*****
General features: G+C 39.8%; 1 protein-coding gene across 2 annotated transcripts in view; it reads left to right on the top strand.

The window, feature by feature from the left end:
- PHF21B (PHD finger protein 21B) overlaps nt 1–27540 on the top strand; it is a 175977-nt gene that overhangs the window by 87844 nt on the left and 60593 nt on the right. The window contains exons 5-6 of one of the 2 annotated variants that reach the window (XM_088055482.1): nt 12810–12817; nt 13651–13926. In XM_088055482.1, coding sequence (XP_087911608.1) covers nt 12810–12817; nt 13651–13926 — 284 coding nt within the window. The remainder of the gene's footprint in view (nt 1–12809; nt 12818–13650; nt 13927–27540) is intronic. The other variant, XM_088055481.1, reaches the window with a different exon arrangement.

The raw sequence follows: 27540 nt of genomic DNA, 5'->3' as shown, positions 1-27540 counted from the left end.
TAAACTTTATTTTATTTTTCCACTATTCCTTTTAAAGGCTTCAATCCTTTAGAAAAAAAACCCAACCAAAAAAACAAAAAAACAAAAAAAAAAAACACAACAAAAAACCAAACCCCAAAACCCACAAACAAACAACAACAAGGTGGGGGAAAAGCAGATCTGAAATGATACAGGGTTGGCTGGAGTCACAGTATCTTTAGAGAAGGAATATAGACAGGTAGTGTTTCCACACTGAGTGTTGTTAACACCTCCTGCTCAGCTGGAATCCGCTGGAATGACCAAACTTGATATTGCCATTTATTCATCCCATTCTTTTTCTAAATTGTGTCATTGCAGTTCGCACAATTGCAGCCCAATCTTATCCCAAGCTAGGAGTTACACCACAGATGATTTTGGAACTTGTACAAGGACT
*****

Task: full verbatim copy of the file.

General features: G+C 39.8%; 1 protein-coding gene across 2 annotated transcripts in view; it reads left to right on the top strand.

The window, feature by feature from the left end:
- PHF21B (PHD finger protein 21B) overlaps nt 1–27540 on the top strand; it is a 175977-nt gene that overhangs the window by 87844 nt on the left and 60593 nt on the right. The window contains exons 5-6 of one of the 2 annotated variants that reach the window (XM_088055482.1): nt 12810–12817; nt 13651–13926. In XM_088055482.1, coding sequence (XP_087911608.1) covers nt 12810–12817; nt 13651–13926 — 284 coding nt within the window. The remainder of the gene's footprint in view (nt 1–12809; nt 12818–13650; nt 13927–27540) is intronic. The other variant, XM_088055481.1, reaches the window with a different exon arrangement.

The raw sequence follows: 27540 nt of genomic DNA, 5'->3' as shown, positions 1-27540 counted from the left end.
TAAACTTTATTTTATTTTTCCACTATTCCTTTTAAAGGCTTCAATCCTTTAGAAAAAAAACCCAACCAAAAAAACAAAAAAACAAAAAAAAAAAACACAACAAAAAACCAAACCCCAAAACCCACAAACAAACAACAACAAGGTGGGGGAAAAGCAGATCTGAAATGATACAGGGTTGGCTGGAGTCACAGTATCTTTAGAGAAGGAATATAGACAGGTAGTGTTTCCACACTGAGTGTTGTTAACACCTCCTGCTCAGCTGGAATCCGCTGGAATGACCAAACTTGATATTGCCATTTATTCATCCCATTCTTTTTCTAAATTGTGTCATTGCAGTTCGCACAATTGCAGCCCAATCTTATCCCAAGCTAGGAGTTACACCACAGATGATTTTGGAACTTGTACAAGGACT